Pics from Phone 936

We still had one more boat to check out on this trip, the Tayana – a beast of a boat, but we both had a sneaking feeling we had already found ours.

March 8-10, 2013 – Road Trip: Part Deux – The Pacific Seacraft

Let’s see … where was I?  (With all the yard-selling, hog-tying and other Naan-sailing events I’ve been throwing in here, it’s easier than you think to forget).  Ahh, yes.  Day two of the Road Trip.  It was Saturday morning and we woke refreshed in St. Pete, ready to look at two old boats.  The 1990 Pacific Seacraft in St. Pete and the Hinterhoeller in Punta Gorda (another hour and a half haul). 

Pics from Phone 557

So, the 1990 Pacific Seacraft.  We were looking at this one to compare it to the 2000 model we had taken out for my first sail a few weeks back.  It must be true what they say – you always hold a bit of a soft spot for your first (that or a blissfully-skewed image at least) – because if the 2000 Seacraft was akin to my hot, high school boyfriend, the 1990 was the pot-bellied, balding version of him at the 20-year reunion.  Just not the same spark.  The 1990 also had not been well-maintained (think hair loss and weight gain for a boat), and it was all wood below so it felt very dark and constricted.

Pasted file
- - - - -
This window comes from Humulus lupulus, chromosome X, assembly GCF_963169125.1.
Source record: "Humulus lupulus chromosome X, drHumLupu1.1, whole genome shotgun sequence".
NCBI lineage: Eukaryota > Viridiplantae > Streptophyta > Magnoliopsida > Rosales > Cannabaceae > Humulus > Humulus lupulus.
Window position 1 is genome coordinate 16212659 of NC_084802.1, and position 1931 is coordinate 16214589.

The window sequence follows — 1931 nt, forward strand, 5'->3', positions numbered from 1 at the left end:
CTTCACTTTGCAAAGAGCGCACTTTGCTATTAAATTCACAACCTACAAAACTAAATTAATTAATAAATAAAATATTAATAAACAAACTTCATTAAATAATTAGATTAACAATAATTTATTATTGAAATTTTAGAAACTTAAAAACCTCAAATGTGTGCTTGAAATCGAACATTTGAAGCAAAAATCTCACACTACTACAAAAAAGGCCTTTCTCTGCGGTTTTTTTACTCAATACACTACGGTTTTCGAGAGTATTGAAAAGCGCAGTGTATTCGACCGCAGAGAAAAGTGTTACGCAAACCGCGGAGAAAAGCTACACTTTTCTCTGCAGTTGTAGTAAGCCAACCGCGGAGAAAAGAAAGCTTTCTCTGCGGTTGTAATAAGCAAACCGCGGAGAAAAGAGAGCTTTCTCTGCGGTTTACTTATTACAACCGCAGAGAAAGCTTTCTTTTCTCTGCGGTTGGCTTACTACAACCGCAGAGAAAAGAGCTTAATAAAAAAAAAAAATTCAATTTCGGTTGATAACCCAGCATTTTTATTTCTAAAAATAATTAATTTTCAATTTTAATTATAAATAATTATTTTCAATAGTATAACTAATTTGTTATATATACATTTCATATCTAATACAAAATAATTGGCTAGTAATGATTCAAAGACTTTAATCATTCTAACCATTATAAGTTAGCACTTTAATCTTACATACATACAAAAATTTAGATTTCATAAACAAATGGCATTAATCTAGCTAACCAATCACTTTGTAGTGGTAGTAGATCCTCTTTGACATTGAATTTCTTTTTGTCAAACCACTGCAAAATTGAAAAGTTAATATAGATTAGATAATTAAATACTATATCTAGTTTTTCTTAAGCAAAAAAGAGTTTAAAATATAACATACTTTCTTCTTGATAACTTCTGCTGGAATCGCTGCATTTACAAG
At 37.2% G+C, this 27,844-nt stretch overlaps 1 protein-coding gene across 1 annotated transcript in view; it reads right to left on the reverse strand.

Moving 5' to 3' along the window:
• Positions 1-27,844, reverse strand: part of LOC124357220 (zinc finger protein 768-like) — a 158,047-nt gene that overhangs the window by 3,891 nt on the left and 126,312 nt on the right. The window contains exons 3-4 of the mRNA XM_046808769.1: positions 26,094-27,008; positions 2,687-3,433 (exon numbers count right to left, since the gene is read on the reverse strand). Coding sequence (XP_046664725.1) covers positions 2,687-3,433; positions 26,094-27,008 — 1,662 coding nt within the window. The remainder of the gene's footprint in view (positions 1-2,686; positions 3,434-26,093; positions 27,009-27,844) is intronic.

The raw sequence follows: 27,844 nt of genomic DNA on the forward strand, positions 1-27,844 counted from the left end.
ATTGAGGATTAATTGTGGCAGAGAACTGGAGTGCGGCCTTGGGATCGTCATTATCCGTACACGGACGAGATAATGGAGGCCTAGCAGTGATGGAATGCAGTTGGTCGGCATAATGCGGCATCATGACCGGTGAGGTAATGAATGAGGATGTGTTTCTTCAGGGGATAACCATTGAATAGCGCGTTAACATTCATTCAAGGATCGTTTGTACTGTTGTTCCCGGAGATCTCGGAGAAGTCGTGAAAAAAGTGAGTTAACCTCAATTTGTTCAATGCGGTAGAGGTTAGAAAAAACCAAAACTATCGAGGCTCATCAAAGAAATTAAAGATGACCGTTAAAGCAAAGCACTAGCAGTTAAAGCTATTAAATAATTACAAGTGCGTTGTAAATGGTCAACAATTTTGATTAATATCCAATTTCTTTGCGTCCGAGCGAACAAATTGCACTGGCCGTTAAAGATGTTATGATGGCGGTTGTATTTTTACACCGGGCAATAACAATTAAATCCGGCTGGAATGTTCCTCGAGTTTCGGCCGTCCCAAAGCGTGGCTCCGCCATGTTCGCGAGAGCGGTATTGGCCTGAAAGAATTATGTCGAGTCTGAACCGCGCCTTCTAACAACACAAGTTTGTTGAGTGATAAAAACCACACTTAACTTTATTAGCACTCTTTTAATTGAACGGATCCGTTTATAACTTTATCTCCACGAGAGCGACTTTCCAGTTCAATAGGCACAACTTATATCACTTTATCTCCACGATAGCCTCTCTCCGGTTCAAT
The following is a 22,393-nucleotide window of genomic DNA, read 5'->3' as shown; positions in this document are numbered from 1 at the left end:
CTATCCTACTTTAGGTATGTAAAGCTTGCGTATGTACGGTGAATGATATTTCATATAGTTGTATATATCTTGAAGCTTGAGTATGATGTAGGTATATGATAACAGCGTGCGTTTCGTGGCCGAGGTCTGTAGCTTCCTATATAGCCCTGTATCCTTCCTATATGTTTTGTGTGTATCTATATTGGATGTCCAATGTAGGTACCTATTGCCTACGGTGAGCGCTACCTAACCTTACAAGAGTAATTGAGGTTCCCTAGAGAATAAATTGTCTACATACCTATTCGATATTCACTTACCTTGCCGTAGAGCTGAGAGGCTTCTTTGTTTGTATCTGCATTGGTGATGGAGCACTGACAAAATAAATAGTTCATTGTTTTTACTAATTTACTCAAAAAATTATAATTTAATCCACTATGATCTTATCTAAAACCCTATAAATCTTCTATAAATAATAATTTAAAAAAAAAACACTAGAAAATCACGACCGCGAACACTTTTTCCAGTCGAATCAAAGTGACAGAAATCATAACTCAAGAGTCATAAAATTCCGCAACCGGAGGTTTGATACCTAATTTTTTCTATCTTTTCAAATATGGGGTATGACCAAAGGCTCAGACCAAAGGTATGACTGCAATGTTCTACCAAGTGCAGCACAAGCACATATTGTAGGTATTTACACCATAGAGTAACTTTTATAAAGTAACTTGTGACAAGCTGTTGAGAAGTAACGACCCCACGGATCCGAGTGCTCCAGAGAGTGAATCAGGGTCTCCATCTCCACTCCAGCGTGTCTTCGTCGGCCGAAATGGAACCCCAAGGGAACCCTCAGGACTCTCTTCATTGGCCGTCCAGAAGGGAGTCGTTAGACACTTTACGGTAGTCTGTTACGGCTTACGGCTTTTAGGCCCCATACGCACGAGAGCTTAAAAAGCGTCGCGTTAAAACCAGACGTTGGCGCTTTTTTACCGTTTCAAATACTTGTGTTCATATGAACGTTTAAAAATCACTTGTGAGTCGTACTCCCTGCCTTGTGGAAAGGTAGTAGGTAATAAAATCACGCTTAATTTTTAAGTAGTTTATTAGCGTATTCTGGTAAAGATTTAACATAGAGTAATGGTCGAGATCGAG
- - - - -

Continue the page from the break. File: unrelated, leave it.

Pics from Phone 584

We were interested but certainly not enamored.  Thankfully, we had a couple more to look at.  We also had a few hours to kill before we had to meet the broker in Punta Gorda, so we wandered around St. Pete a bit and stumbled onto a quaint little Farmer’s Market (http://www.saturdaymorningmarket.com/).  You’ll be thrilled to know I found it a complete happenstance that they called it the ‘Saturday Morning Market’ and we were there on a Saturday morning.  “Phillip, can you believe that?  What a coincidence!”  Phillip winced a bit from my wicked intelligence.  It is scary sometimes how smart I am.  Just scary.

But, we had a fantastic time toodling around that appropriately-named little place.  There was great art:

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Great food (we split a mouth-watering Margherita pizza):

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And great drink (cocunut water right out of a coconut!):

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(Yes, that’s Phillip and I.  We look that good.  It’s the coconut water.)

But, we had to pack it up and get back on the road.  The Hinterhoeller had certainly wooed our broker, and we were eager to lay eyes on her.  So, it was off to Punta Gorda for round two of the road trip boats.